Bipolar disorder affects not only your health and well being – it can also negatively affect your personal finances. In the U.S. right now, job loss typically equates with the eventual loss of insurance and no income to pay out of pocket for treatment. So where can you turn for help when you can’t afford to see a doctor or purchase the medications that doctor eventually prescribes?
Check to see if your county has a health department (I believe that most do or can refer you to a neighboring county that does). As we explain in Bipolar Disorder for Dummies, a doctor will need to do a thorough evaluation to rule out other possibilities, such as thyroid problems or other medical or psychiatric disorders, that could cause similar symptoms.
In our book, we also point out other free or low-cost care options, including the following:
Dialectical Behavioral Therapy (DBT for short) is a specific subtype of Cognitive Behavioral Therapy (CBT for short) originally developed by Dr. Marsha Linehan to treat individuals with borderline personality disorder. The program focuses on learning and practicing emotional and interpersonal skills that are usually not well developed in people suffering with this condition.
DBT contains a number of modules for building specific skills both in an individual and group setting. Training targets the development of five core skills:
Beyond its role in DBT, mindfulness has gained a great deal of attention recently as a tool for helping in the treatment of a number of psychiatric conditions including depression and ADHD. The strategies of mindfulness are actually ancient techniques, but we are increasingly able to study and prove the brain benefits of these practices.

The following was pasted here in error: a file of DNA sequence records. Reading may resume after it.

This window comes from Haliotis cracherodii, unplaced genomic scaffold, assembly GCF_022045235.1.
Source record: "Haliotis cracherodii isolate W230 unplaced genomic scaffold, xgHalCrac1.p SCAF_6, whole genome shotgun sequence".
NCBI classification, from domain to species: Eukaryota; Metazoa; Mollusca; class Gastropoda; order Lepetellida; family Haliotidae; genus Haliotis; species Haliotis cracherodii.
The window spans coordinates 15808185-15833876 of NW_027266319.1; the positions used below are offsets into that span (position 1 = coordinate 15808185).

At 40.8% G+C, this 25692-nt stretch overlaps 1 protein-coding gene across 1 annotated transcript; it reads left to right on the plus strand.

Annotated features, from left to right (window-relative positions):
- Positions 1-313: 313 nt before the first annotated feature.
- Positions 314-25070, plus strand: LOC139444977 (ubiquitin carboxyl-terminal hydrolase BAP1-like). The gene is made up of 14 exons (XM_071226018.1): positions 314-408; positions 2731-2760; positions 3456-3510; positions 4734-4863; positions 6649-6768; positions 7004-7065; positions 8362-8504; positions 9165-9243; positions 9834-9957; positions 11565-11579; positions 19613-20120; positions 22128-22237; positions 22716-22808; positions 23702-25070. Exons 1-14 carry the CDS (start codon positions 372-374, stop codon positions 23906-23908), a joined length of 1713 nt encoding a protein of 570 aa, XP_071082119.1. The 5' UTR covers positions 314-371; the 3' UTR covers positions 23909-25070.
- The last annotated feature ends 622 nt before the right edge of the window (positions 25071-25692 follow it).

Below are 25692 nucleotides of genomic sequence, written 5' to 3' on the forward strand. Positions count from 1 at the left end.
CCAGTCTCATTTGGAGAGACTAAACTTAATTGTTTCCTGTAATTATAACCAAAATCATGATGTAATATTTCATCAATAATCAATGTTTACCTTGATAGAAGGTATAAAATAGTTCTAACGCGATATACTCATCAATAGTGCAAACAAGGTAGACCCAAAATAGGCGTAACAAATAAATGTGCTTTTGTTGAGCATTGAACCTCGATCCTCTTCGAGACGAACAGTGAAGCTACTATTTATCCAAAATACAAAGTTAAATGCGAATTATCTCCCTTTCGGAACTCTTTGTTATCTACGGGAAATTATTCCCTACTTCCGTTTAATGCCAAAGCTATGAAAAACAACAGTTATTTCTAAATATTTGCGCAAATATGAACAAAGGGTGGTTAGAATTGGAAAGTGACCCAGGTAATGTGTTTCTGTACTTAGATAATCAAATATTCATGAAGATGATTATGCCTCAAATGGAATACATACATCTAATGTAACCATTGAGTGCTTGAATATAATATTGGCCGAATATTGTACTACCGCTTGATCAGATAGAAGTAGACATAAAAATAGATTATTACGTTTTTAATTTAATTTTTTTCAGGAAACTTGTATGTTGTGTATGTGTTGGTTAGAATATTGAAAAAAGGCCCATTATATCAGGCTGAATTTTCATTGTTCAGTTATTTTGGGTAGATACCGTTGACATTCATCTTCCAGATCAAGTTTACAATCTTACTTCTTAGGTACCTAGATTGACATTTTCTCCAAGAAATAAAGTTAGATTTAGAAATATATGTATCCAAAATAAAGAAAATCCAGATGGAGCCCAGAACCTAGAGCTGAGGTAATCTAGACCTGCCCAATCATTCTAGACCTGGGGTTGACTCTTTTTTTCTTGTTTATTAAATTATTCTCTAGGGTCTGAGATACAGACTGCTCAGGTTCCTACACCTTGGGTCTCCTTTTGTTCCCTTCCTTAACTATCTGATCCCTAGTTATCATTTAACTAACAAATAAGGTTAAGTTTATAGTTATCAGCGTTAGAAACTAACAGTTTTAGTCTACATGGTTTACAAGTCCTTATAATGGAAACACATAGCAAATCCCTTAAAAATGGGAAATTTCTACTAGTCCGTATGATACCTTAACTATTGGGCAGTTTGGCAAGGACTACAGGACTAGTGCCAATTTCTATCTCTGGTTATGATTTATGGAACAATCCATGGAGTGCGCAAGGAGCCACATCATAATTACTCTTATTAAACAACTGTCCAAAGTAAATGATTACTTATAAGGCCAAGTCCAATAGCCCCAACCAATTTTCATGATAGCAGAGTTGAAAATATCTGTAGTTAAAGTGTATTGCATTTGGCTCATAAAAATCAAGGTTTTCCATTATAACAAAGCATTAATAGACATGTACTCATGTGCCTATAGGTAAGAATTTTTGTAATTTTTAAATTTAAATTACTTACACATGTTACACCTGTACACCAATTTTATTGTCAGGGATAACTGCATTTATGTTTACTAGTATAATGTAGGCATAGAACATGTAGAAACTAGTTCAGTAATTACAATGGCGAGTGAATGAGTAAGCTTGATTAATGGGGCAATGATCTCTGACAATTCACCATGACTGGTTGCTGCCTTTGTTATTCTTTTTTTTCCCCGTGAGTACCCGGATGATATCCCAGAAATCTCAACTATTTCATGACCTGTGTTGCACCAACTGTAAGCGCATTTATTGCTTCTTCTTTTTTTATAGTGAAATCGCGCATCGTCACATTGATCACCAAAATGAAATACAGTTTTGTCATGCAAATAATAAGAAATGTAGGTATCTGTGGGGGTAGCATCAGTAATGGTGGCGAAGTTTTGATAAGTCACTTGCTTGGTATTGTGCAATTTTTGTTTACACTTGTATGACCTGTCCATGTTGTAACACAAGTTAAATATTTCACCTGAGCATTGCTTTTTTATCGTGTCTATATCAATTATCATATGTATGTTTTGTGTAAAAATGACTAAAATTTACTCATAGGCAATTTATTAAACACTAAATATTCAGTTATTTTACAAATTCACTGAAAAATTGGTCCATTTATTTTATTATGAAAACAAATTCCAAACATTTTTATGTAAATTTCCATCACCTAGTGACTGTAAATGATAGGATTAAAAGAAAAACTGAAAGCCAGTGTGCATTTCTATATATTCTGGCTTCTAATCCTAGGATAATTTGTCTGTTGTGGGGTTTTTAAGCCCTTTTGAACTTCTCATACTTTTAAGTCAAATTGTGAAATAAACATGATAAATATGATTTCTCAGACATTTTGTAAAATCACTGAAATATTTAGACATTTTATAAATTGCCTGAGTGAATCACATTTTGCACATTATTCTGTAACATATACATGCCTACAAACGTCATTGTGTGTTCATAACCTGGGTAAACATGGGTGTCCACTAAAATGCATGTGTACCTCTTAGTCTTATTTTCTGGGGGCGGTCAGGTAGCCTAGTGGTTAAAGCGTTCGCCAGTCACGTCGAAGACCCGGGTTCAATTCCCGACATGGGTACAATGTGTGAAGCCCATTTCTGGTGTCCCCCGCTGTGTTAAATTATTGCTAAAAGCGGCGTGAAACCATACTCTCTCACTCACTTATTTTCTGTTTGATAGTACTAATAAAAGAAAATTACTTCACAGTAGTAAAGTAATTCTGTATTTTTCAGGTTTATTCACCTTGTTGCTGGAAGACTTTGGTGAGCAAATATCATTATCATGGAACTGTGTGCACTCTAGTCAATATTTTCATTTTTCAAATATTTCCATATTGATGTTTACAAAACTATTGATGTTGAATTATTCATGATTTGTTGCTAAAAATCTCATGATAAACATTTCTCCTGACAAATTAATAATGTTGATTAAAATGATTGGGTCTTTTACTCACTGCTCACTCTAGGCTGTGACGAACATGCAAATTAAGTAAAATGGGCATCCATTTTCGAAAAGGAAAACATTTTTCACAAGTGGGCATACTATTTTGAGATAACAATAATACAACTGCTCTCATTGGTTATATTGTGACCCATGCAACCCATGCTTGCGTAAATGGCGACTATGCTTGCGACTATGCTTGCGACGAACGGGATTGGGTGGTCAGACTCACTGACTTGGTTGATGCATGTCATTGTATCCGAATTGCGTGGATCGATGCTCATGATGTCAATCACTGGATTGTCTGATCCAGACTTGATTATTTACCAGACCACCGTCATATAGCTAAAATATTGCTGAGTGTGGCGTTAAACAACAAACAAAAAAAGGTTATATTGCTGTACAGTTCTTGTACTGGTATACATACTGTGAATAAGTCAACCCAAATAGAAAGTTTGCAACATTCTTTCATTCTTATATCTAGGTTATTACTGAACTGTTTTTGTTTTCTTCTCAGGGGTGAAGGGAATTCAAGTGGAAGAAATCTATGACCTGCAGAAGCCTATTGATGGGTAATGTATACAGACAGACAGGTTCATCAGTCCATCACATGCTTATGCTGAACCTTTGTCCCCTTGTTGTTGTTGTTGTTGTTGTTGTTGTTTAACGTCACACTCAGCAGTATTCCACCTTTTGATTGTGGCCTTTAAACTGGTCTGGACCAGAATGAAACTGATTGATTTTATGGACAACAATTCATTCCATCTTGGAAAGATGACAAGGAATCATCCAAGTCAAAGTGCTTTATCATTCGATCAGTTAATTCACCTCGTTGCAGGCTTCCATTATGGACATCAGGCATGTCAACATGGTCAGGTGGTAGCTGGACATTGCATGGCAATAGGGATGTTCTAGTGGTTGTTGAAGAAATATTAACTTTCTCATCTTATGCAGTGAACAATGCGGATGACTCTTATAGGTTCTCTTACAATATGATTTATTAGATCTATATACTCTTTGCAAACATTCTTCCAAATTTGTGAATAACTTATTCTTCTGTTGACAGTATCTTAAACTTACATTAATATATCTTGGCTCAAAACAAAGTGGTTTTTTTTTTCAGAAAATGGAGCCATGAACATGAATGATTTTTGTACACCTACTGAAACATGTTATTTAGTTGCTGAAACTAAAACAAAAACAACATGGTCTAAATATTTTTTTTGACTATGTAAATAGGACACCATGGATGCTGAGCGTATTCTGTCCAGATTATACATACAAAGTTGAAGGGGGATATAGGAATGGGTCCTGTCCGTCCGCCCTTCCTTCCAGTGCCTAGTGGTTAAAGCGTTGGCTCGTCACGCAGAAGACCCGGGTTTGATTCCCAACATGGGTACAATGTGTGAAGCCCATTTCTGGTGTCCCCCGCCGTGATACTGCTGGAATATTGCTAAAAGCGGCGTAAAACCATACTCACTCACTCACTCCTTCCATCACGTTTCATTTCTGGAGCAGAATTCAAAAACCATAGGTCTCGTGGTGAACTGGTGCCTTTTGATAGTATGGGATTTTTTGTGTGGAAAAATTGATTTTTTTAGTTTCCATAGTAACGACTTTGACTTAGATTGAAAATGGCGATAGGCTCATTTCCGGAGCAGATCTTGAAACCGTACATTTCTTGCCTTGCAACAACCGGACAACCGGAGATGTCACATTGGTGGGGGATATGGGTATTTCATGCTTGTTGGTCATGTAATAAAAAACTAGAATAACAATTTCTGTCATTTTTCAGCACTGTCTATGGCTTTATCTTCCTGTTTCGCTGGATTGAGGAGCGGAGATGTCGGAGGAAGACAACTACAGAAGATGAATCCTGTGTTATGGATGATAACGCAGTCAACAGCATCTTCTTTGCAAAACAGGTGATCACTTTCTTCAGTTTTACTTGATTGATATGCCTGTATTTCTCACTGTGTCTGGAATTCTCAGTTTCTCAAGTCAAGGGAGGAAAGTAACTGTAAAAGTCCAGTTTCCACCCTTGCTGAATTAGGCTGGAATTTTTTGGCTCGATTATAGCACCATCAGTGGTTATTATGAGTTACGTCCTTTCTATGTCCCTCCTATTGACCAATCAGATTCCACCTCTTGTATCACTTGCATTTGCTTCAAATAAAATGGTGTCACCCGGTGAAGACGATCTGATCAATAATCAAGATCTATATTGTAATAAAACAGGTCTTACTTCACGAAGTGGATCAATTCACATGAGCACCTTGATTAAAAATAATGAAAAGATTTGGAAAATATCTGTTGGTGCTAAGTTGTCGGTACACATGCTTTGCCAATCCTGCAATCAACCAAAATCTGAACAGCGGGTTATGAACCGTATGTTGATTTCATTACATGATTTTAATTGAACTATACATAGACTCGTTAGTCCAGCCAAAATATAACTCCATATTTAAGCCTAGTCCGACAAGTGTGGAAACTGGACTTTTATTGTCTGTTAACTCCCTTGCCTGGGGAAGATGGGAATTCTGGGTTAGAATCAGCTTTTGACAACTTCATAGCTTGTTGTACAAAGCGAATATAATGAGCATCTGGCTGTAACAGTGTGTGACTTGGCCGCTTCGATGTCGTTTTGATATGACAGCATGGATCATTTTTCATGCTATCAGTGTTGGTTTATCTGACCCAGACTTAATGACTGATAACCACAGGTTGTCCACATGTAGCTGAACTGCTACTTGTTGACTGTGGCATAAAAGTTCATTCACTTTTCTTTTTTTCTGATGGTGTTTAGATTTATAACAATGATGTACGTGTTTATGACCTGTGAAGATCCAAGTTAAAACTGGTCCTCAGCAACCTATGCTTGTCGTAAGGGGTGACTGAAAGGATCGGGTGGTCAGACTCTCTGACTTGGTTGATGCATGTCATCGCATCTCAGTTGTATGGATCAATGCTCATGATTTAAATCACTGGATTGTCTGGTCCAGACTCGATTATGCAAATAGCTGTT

Over the last several years, a number of studies have found a relationship between decreased bone mineral density – bone strength – and long-term use of SSRI antidepressants. The theory behind this association is that serotonin is part of the system that regulates signaling in bone cells and that medicines that affect the serotonin system could change bone metabolism.
At the American Psychiatric Association meeting in May of this year, researchers from Canada (Bolton, et al. 2010) presented a large, well done study that provides even more evidence that bone density can be reduced in people taking SSRI’s for long periods of time. Following are additional details from the study:
I recently noticed an article on the Web entitled “Psychotropic drugs can cause birth defects.” The article reports that “Researchers at the University of Copenhagen (UC) have documented the serious side-effects that can be associated with these types of medications.”
The trouble with articles like this is that they often cause unnecessary anguish and can be counterproductive in managing a healthy pregnancy while effectively treating psychiatric conditions of the expectant mother.